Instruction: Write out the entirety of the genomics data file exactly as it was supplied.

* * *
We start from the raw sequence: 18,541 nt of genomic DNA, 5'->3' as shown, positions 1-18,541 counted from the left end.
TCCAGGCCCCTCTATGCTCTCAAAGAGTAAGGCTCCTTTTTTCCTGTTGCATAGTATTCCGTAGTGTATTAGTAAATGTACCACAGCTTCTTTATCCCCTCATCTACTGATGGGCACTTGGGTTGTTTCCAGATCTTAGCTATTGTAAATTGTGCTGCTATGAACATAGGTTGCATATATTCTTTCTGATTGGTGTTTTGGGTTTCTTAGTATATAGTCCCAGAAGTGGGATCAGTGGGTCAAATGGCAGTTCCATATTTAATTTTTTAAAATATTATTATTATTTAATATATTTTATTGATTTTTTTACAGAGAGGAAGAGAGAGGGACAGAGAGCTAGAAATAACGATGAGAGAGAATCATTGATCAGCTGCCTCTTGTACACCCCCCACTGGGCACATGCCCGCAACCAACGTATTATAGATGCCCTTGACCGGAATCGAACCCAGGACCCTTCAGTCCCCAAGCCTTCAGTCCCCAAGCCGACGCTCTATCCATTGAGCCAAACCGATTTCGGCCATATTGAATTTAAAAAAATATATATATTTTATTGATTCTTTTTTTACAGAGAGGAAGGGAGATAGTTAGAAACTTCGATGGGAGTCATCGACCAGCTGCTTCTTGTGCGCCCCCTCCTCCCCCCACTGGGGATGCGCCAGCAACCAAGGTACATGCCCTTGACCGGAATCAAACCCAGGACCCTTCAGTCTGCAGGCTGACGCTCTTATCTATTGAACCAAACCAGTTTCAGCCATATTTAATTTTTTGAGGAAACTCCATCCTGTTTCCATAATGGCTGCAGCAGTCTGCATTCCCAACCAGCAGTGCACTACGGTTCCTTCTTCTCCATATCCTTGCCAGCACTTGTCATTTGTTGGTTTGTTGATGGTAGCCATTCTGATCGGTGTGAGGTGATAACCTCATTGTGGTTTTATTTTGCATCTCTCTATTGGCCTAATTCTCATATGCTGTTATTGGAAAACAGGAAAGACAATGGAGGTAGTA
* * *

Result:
We start from the raw sequence: 18,541 nt of genomic DNA, 5'->3' as shown, positions 1-18,541 counted from the left end.
TCCAGGCCCCTCTATGCTCTCAAAGAGTAAGGCTCCTTTTTTCCTGTTGCATAGTATTCCGTAGTGTATTAGTAAATGTACCACAGCTTCTTTATCCCCTCATCTACTGATGGGCACTTGGGTTGTTTCCAGATCTTAGCTATTGTAAATTGTGCTGCTATGAACATAGGTTGCATATATTCTTTCTGATTGGTGTTTTGGGTTTCTTAGTATATAGTCCCAGAAGTGGGATCAGTGGGTCAAATGGCAGTTCCATATTTAATTTTTTAAAATATTATTATTATTTAATATATTTTATTGATTTTTTTACAGAGAGGAAGAGAGAGGGACAGAGAGCTAGAAATAACGATGAGAGAGAATCATTGATCAGCTGCCTCTTGTACACCCCCCACTGGGCACATGCCCGCAACCAACGTATTATAGATGCCCTTGACCGGAATCGAACCCAGGACCCTTCAGTCCCCAAGCCTTCAGTCCCCAAGCCGACGCTCTATCCATTGAGCCAAACCGATTTCGGCCATATTGAATTTAAAAAAATATATATATTTTATTGATTCTTTTTTTACAGAGAGGAAGGGAGATAGTTAGAAACTTCGATGGGAGTCATCGACCAGCTGCTTCTTGTGCGCCCCCTCCTCCCCCCACTGGGGATGCGCCAGCAACCAAGGTACATGCCCTTGACCGGAATCAAACCCAGGACCCTTCAGTCTGCAGGCTGACGCTCTTATCTATTGAACCAAACCAGTTTCAGCCATATTTAATTTTTTGAGGAAACTCCATCCTGTTTCCATAATGGCTGCAGCAGTCTGCATTCCCAACCAGCAGTGCACTACGGTTCCTTCTTCTCCATATCCTTGCCAGCACTTGTCATTTGTTGGTTTGTTGATGGTAGCCATTCTGATCGGTGTGAGGTGATAACCTCATTGTGGTTTTATTTTGCATCTCTCTATTGGCCTAATTCTCATATGCTGTTATTGGAAAACAGGAAAGACAATGGAGGTAGTA